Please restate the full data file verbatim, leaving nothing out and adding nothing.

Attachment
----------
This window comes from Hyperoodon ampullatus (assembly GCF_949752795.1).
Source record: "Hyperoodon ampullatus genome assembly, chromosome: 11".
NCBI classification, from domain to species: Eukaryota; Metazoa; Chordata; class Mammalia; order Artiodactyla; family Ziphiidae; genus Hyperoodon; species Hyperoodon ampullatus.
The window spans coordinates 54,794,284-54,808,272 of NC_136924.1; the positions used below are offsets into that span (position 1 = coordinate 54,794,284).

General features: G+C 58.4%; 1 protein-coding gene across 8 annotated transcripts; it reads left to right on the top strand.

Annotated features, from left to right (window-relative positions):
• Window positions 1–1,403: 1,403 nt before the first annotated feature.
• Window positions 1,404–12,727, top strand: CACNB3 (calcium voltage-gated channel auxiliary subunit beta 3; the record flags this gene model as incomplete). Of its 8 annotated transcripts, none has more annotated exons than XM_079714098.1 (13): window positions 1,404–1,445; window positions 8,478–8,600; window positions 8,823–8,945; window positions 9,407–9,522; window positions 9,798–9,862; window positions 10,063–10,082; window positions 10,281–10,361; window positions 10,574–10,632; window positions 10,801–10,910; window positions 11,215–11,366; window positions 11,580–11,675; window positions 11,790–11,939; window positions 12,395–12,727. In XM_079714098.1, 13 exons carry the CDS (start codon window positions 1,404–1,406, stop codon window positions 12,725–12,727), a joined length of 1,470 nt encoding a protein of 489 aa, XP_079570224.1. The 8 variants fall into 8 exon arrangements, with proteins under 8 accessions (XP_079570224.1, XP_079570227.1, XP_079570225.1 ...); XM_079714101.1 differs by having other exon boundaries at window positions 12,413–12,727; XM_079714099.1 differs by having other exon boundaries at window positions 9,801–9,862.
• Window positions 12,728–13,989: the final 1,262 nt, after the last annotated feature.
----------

This window comes from Hyperoodon ampullatus (assembly GCF_949752795.1).
Source record: "Hyperoodon ampullatus genome assembly, chromosome: 11".
NCBI classification, from domain to species: Eukaryota; Metazoa; Chordata; class Mammalia; order Artiodactyla; family Ziphiidae; genus Hyperoodon; species Hyperoodon ampullatus.
The window spans coordinates 54,794,284-54,808,272 of NC_136924.1; the positions used below are offsets into that span (position 1 = coordinate 54,794,284).

General features: G+C 58.4%; 1 protein-coding gene across 8 annotated transcripts; it reads left to right on the top strand.

Annotated features, from left to right (window-relative positions):
• Window positions 1–1,403: 1,403 nt before the first annotated feature.
• Window positions 1,404–12,727, top strand: CACNB3 (calcium voltage-gated channel auxiliary subunit beta 3; the record flags this gene model as incomplete). Of its 8 annotated transcripts, none has more annotated exons than XM_079714098.1 (13): window positions 1,404–1,445; window positions 8,478–8,600; window positions 8,823–8,945; window positions 9,407–9,522; window positions 9,798–9,862; window positions 10,063–10,082; window positions 10,281–10,361; window positions 10,574–10,632; window positions 10,801–10,910; window positions 11,215–11,366; window positions 11,580–11,675; window positions 11,790–11,939; window positions 12,395–12,727. In XM_079714098.1, 13 exons carry the CDS (start codon window positions 1,404–1,406, stop codon window positions 12,725–12,727), a joined length of 1,470 nt encoding a protein of 489 aa, XP_079570224.1. The 8 variants fall into 8 exon arrangements, with proteins under 8 accessions (XP_079570224.1, XP_079570227.1, XP_079570225.1 ...); XM_079714101.1 differs by having other exon boundaries at window positions 12,413–12,727; XM_079714099.1 differs by having other exon boundaries at window positions 9,801–9,862.
• Window positions 12,728–13,989: the final 1,262 nt, after the last annotated feature.